Gallery representations are so much an industry-standard that they can sound like a fixed, pre-defined package. In actuality, being represented by a gallery doesn’t define the collaboration in any way – it signals that a deal has been struck, but doesn’t explain that deal. The specifics of a collaboration therefore need to be negotiated: which countries are covered by the representation, what commission percentage the gallery expects in case of sales (does this apply only to sales generated by the gallery, or also to those generated by the artist?), how often a solo exhibition will happen, how many (and potentially: which) art fairs a gallery will attend with you, how many artworks they will show there and what sort of price range or format these works are expected to be in, whether the artist can sell digital prints of their work, etc. Exhibition frequency, communication modes, economic transparency, cost absorption, frequency and scope of strategic planning meetings are just the tip of this iceberg.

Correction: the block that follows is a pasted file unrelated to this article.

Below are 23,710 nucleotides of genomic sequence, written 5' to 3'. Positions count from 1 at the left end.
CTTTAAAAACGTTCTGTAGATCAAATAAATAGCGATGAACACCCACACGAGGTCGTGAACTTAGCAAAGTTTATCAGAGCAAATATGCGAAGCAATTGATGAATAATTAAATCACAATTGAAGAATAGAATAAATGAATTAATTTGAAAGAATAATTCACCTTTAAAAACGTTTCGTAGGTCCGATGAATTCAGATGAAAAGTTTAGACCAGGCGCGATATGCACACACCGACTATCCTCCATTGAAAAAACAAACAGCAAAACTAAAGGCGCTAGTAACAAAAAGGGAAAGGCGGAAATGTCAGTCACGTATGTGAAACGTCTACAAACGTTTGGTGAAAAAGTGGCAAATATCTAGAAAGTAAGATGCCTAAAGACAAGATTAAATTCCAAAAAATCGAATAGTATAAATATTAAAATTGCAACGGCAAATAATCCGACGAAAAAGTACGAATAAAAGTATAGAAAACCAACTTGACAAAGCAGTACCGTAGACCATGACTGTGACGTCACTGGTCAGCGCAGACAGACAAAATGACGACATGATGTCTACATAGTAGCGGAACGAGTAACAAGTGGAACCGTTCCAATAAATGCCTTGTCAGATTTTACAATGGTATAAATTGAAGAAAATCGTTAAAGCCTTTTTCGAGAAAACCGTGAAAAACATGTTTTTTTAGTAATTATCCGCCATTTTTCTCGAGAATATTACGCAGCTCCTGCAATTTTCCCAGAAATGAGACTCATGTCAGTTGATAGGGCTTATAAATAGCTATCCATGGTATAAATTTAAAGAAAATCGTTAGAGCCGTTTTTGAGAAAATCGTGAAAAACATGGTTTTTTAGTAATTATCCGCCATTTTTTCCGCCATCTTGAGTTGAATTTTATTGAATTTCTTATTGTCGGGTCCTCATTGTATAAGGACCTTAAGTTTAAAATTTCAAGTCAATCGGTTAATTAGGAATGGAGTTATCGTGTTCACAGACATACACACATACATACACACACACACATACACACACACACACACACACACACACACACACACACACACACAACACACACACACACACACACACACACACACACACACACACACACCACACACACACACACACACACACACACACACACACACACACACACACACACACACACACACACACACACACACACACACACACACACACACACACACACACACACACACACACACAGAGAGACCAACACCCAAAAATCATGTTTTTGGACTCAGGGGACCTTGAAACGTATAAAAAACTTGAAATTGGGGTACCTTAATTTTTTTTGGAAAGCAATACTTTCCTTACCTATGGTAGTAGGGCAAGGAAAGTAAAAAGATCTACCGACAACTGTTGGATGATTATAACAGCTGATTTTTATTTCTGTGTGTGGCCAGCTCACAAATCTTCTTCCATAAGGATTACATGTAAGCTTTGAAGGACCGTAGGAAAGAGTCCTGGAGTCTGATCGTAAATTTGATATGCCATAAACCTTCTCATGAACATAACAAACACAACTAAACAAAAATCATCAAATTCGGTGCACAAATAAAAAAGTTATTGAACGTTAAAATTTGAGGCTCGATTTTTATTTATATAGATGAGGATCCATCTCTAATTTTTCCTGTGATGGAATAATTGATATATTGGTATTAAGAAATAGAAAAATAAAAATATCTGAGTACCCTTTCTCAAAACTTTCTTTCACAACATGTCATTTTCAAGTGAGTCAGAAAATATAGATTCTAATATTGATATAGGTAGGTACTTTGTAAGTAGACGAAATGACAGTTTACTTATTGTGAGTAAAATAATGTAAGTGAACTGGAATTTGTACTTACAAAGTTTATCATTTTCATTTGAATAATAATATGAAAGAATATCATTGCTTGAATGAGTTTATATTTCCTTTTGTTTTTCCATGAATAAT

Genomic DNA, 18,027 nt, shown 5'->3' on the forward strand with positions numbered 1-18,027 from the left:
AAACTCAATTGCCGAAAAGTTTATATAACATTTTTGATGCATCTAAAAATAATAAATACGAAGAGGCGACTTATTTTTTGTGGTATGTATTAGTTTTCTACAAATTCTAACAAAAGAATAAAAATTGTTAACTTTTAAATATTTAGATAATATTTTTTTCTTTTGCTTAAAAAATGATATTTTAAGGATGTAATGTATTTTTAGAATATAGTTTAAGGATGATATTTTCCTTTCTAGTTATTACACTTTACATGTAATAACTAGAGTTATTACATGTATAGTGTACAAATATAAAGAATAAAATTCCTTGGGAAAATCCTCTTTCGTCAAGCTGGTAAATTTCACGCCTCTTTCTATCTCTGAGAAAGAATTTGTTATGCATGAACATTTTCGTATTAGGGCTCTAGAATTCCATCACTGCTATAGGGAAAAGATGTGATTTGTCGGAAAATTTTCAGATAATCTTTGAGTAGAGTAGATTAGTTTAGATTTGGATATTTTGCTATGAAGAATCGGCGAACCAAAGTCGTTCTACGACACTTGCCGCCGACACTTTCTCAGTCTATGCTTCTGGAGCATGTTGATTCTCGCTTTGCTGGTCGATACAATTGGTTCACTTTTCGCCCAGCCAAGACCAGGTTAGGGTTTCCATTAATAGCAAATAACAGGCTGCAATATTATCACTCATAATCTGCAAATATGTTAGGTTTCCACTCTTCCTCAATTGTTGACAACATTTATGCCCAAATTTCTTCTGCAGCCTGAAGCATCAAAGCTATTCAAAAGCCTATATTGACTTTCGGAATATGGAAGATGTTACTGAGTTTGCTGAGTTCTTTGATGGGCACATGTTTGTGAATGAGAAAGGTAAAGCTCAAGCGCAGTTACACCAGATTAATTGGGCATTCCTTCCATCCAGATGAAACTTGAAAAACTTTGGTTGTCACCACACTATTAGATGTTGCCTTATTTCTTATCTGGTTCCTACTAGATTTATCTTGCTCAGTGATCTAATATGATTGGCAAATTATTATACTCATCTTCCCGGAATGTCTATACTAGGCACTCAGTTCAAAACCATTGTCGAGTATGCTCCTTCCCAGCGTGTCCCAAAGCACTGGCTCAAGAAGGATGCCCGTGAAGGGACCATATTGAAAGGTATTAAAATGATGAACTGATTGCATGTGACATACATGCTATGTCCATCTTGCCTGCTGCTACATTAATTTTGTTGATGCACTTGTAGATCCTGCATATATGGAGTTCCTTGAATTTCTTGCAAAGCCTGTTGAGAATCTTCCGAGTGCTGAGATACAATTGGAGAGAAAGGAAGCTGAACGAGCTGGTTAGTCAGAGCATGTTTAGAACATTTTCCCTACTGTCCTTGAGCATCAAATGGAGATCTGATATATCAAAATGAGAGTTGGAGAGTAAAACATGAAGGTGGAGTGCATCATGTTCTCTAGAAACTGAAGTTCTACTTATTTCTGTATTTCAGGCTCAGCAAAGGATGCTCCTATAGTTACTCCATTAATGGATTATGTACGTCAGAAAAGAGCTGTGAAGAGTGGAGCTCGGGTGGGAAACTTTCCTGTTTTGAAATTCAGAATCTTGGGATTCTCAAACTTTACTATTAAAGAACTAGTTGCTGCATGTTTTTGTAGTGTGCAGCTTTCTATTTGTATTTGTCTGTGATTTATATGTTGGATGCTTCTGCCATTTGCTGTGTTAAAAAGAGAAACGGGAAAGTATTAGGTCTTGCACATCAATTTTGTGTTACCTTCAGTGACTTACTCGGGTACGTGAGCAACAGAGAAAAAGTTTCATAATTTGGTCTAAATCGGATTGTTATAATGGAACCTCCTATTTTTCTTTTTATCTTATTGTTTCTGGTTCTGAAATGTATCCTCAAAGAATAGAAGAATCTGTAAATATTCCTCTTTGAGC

Discussing Values

In addition to discussing potential collaboration topics, it’s important to understand each other’s values: with whom is each party considering making business? What about their grit or courage, their opinions and attitudes about mental health, emotional and economic support – and any other topics showing their approach to business and life? The degree to which each of your values match will define the collaboration in powerful ways, to each other’s benefit or detriment.